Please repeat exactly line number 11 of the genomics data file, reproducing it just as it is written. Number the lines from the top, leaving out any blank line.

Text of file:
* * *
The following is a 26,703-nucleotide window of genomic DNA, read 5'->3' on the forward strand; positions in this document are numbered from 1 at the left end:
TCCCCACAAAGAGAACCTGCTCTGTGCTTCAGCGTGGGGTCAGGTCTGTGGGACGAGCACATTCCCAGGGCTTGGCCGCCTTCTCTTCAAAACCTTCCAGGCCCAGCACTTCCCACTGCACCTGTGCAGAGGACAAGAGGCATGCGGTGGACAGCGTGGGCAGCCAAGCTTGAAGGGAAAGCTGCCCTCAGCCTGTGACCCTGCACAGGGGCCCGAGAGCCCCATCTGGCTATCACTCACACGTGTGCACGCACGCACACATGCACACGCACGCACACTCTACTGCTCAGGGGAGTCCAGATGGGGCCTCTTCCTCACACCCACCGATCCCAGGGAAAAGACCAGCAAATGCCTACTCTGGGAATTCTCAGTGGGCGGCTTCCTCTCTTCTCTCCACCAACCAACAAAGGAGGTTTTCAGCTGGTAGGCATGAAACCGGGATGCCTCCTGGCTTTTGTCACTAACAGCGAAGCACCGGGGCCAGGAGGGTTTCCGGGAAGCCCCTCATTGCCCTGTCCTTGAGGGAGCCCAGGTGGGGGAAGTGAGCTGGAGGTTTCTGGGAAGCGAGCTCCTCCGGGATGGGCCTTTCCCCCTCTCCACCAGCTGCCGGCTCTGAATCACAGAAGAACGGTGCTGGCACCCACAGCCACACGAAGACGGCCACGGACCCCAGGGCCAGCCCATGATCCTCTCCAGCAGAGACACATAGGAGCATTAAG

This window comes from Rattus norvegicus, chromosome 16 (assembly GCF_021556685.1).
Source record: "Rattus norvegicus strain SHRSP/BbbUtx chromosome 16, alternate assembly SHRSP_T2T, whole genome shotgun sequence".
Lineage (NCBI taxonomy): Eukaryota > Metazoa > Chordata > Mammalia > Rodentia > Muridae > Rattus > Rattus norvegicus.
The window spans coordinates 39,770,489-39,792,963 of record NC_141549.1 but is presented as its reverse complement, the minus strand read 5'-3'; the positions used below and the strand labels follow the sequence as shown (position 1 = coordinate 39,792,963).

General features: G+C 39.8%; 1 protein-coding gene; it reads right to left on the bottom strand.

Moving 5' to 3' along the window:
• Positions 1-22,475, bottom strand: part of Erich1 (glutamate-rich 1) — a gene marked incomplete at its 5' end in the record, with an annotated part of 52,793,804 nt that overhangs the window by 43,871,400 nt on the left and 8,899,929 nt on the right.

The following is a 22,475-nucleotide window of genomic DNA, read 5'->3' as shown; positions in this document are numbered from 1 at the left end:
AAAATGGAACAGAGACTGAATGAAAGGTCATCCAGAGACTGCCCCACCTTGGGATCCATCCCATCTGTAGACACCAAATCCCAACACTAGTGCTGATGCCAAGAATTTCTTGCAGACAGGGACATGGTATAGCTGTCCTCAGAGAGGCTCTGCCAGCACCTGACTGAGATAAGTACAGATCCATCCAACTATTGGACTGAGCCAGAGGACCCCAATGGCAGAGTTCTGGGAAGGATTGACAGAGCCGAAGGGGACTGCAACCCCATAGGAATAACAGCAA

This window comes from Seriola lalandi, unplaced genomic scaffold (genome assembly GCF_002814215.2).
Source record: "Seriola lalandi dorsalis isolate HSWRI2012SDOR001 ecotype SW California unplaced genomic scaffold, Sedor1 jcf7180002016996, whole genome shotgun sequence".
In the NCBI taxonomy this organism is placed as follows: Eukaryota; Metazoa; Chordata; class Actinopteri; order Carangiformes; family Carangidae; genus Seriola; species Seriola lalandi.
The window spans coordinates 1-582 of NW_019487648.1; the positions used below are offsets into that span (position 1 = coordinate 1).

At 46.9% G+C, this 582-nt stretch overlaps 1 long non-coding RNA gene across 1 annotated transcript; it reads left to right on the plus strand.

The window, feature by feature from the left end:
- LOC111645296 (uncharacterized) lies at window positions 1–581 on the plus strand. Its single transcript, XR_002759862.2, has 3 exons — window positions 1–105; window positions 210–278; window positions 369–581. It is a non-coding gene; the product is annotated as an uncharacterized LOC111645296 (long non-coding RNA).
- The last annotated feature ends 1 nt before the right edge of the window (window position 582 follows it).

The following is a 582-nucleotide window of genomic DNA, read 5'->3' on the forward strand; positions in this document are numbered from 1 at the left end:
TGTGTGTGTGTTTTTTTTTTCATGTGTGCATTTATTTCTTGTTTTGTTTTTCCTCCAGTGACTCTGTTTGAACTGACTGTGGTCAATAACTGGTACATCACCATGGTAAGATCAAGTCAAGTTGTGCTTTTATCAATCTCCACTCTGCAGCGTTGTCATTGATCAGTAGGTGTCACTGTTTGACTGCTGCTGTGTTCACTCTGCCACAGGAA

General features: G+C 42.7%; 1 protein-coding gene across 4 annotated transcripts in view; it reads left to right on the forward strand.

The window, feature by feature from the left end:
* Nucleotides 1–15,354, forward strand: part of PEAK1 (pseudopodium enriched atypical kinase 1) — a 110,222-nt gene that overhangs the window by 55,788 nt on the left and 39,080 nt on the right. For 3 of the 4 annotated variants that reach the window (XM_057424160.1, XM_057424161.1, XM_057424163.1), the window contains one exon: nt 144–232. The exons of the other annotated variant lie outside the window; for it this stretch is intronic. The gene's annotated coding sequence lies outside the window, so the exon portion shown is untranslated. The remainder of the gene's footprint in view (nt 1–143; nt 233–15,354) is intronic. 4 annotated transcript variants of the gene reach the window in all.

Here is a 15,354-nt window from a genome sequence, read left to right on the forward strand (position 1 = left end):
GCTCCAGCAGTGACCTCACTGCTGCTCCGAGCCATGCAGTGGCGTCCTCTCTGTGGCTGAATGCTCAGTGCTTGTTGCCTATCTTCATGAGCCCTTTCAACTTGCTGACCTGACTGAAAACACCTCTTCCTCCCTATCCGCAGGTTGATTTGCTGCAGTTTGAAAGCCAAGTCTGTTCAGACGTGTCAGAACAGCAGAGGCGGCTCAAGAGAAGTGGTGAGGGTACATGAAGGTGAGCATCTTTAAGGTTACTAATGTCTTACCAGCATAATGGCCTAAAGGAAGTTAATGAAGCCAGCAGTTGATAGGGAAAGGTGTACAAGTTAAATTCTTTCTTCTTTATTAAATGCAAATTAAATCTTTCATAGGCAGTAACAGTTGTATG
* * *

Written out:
AAAATGGAACAGAGACTGAATGAAAGGTCATCCAGAGACTGCCCCACCTTGGGATCCATCCCATCTGTAGACACCAAATCCCAACACTAGTGCTGATGCCAAGAATTTCTTGCAGACAGGGACATGGTATAGCTGTCCTCAGAGAGGCTCTGCCAGCACCTGACTGAGATAAGTACAGATCCATCCAACTATTGGACTGAGCCAGAGGACCCCAATGGCAGAGTTCTGGGAAGGATTGACAGAGCCGAAGGGGACTGCAACCCCATAGGAATAACAGCAA